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Arjen Mulder, Joke Brouwer (eds.)

The Politics of the Impure
Towards a Theory of the Imperfect

Design: Joke Brouwer, Illustrated (colour), Paperback, 208 pages, 16 x 23 cm
English edition, ISBN 978-90-5662-748-5, € 27.00

In collaboration with V2_Insitute for the Unstable Media

The Politics of the Impure‘Life is basically simple. It may grow more and more complex, but it need not lose this simplicity. Complexity needs to be perfected, simplicity is man’s perfect state.’ Said Piet Mondrian, expressing the belief system that informed the then new world order, that of twentieth-century modernism. This belief was informed by the vision of technology as a tool of reduction, purifying nature from a state of randomness into one of cleansed controllability and perfection. It was not just the art of modernism that was all about purity and the search for abstraction, the same logic and politics of purity were also at work in rationalized agriculture, refi ned food, urban planning, population control, and the experience of the Other, both as the goal and the legitimization of the means to reach that goal. With amazing, world changing consequences – but also with devastating effects for the environment, climate, cultural diversity, biopolitics, and city and country life.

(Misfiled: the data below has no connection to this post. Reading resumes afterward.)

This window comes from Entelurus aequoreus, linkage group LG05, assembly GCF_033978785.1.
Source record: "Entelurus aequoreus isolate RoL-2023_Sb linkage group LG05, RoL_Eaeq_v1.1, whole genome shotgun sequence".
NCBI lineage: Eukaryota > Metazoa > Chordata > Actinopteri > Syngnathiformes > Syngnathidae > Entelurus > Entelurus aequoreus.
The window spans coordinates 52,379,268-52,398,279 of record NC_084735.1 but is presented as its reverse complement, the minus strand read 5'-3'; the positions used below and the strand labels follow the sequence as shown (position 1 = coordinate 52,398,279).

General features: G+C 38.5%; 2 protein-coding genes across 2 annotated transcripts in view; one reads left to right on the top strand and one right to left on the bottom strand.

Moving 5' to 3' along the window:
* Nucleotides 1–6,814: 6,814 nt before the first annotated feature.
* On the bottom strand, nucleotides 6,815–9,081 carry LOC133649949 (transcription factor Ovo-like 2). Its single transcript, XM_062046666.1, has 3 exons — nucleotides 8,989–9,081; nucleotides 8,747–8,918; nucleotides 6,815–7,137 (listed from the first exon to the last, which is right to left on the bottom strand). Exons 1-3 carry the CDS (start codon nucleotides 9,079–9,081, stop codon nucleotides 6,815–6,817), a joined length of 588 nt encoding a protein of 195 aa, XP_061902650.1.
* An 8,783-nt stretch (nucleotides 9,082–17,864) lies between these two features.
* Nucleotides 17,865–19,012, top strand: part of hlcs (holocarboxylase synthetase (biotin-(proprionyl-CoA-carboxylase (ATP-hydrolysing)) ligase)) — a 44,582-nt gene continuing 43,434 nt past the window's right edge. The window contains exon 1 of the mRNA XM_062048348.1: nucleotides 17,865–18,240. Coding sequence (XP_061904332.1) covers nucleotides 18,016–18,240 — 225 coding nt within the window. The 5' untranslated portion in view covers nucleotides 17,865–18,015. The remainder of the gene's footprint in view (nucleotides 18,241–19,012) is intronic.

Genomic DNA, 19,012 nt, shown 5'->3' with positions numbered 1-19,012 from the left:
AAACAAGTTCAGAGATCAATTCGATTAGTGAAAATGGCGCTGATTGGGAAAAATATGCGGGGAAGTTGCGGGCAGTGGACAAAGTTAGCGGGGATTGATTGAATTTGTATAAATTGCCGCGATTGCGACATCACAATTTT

It is crucial to understand that our progression through the twentieth century towards our contemporary global Crystal Palace (Peter Sloterdijk) of purity and transparency has been constantly accompanied by an almost physical desire for the pure, not just Mondrian’s crystalline structures, but also the addictive taste of white sugar and white bread. This book investigates this urge for the pure, but also advocates a much deeper need for the impure, not to reinstate a new organicism, the nth back-to-nature movement, but to trace that progression to a point where all modernist values reverse, where technology becomes an agent for the impure and the imperfect. Technology, long an agent for homogeneity and purity, is now turning into one for heterogeneity and global contingency.

With contributions by Arjun Appadurai, Bruce Sterling, Gunnar Heinsohn, Lynn Margulis, Lars Spuybroek, Raj Patel and others

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